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Payment Reform Needed to Address Health Disparities of Undiagnosed Diabetic Retinopathy in the City of Chicago

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The Affordable Care Act (ACA) has expanded health coverage for thousands of Illinois residents. Expanded coverage, however, does not guarantee appropriate health care. Diabetes and its ocular complications serve as an example of how providers in underserved urban areas may not be able to keep up with new demand for labor- and technology-intensive health care unless changes in reimbursement policies are instituted. A retrospective cohort study was conducted using medical encounter information from the Chicago HealthLNK Data Repository (HDR), an assembly of non-duplicated and de-identified patient medical records. We used a method of estimating the geographic distribution of undiagnosed diabetic retinopathy in the city of Chicago to illustrate the magnitude of potentially preventable eye disease. All rates were calculated for all ZIP Codes within Chicago (Cook County), and statistical differences between observed and geographically adjusted expected rates (p < 0.10, p < 0.05, p < 0.01) were highlighted as underserved areas. This analysis included 150,661 patients with diabetes identified from a total of nearly two million patients in Chicago. High rates of undetected diabetic retinopathy were found in low-income and minority areas. Within these areas, 37% of the identified diabetics were uninsured, with rates ranging widely from 20% to 68.6%. Among those with insurance, 32.8% were covered by Medicare and only 10% by Medicaid. Most patients with untreated diabetic retinopathy were found to reside in areas where primary health care is provided through Federally Qualified Health Centers. With 150,661 diabetics identified in the city of Chicago, and this number continuing to rise each year, a manpower approach with ophthalmologist screening for diabetic retinopathy is not realistic. The ability to identify the growing number of diabetic patients with retinopathy in low-income areas will likely require the adoption of cost-effective screening technologies that are currently not funded by Medicare and Medicaid.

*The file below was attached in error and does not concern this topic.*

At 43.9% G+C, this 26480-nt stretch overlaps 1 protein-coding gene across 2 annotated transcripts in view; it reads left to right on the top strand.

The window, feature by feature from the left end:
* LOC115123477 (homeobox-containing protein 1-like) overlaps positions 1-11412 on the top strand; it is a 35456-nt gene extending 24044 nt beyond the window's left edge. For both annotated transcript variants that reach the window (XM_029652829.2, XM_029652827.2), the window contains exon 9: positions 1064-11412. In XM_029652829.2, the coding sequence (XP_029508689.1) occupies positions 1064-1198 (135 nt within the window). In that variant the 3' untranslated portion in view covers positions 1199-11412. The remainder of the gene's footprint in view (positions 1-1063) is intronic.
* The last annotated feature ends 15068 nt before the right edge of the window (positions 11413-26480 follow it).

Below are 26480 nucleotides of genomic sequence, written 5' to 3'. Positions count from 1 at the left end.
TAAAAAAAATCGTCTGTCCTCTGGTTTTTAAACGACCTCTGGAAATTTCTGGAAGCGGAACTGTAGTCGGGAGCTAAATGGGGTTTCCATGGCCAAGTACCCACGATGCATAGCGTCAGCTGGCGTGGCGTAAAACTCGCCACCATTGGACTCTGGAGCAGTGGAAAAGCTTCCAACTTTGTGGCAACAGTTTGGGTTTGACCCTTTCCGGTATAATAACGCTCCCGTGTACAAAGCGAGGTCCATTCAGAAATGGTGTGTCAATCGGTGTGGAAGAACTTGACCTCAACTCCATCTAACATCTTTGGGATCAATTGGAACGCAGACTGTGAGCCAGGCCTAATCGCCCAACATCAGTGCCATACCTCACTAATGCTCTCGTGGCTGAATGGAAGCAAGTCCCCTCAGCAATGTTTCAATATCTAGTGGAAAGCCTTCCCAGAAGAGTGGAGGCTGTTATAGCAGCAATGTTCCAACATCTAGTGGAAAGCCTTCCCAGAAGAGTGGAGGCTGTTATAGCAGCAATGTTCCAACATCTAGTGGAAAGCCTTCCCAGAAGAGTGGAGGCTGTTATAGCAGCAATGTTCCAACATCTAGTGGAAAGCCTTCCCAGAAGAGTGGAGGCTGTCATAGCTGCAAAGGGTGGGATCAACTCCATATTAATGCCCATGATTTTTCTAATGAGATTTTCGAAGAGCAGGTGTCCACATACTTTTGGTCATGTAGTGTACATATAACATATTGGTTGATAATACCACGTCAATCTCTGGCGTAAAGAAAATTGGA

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  • 05/10/2017
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  • Ophthalmology and Therapy
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